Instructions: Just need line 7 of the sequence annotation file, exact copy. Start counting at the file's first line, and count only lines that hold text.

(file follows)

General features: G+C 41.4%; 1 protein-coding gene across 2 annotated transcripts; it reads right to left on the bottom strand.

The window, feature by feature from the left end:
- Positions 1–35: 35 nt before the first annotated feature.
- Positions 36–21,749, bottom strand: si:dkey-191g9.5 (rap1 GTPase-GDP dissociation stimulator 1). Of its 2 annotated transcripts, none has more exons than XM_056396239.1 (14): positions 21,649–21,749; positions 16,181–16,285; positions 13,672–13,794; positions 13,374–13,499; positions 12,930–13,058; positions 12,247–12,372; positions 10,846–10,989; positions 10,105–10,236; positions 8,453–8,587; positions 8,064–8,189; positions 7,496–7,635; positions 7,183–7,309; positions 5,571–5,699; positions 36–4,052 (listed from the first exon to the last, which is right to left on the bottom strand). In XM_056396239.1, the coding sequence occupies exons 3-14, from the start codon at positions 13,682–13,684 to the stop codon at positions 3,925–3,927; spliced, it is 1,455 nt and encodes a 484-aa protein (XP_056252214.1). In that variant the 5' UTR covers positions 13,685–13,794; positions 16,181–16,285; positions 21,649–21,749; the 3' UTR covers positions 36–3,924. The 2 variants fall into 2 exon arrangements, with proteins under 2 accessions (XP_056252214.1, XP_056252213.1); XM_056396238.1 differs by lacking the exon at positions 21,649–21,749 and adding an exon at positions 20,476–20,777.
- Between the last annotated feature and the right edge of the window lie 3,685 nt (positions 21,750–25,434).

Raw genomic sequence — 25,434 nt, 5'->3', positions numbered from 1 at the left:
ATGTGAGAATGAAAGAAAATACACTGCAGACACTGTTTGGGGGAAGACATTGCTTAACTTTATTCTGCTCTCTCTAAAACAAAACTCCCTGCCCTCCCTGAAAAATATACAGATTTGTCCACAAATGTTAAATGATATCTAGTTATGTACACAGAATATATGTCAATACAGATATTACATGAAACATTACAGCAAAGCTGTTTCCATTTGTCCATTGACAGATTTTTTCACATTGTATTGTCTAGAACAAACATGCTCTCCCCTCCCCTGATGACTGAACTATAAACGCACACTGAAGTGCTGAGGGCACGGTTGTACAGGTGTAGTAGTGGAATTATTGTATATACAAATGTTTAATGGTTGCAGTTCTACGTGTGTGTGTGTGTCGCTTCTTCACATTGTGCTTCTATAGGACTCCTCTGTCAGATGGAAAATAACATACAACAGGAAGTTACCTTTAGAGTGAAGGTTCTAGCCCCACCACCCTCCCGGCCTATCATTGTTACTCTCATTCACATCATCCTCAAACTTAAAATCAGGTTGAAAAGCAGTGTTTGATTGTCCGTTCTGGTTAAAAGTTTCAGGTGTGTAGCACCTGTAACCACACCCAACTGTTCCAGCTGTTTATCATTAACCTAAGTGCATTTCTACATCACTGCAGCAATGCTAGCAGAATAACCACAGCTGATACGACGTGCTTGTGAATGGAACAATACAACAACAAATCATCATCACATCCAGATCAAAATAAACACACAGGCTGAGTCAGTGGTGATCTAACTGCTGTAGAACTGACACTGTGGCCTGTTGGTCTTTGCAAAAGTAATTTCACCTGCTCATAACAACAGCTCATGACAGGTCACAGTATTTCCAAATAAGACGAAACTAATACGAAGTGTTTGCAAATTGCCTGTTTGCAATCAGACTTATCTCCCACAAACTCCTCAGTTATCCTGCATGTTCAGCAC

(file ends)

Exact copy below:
ATGTGAGAATGAAAGAAAATACACTGCAGACACTGTTTGGGGGAAGACATTGCTTAACTTTATTCTGCTCTCTCTAAAACAAAACTCCCTGCCCTCCCTGAAAAATATACAGATTTGTCCACAAATGTTAAATGATATCTAGTTATGTACACAGAATATATGTCAATACAGATATTACATGAAACATTACAGCAAAGCTGTTTCCATTTGTCCATTGACAGATTTTTTCACATTGTATTGTCTAGAACAAACATGCTCTCCCCTCCCCTGATGACTGAACTATAAACGCACACTGAAGTGCTGAGGGCACGGTTGTACAGGTGTAGTAGTGGAATTATTGTATATACAAATGTTTAATGGTTGCAGTTCTACGTGTGTGTGTGTGTCGCTTCTTCACATTGTGCTTCTATAGGACTCCTCTGTCAGATGGAAAATAACATACAACAGGAAGTTACCTTTAGAGTGAAGGTTCTAGCCCCACCACCCTCCCGGCCTATCATTGTTACTCTCATTCACATCATCCTCAAACTTAAAATCAGGTTGAAAAGCAGTGTTTGATTGTCCGTTCTGGTTAAAAGTTTCAGGTGTGTAGCACCTGTAACCACACCCAACTGTTCCAGCTGTTTATCATTAACCTAAGTGCATTTCTACATCACTGCAGCAATGCTAGCAGAATAACCACAGCTGATACGACGTGCTTGTGAATGGAACAATACAACAACAAATCATCATCACATCCAGATCAAAATAAACACACAGGCTGAGTCAGTGGTGATCTAACTGCTGTAGAACTGACACTGTGGCCTGTTGGTCTTTGCAAAAGTAATTTCACCTGCTCATAACAACAGCTCATGACAGGTCACAGTATTTCCAAATAAGACGAAACTAATACGAAGTGTTTGCAAATTGCCTGTTTGCAATCAGACTTATCTCCCACAAACTCCTCAGTTATCCTGCATGTTCAGCAC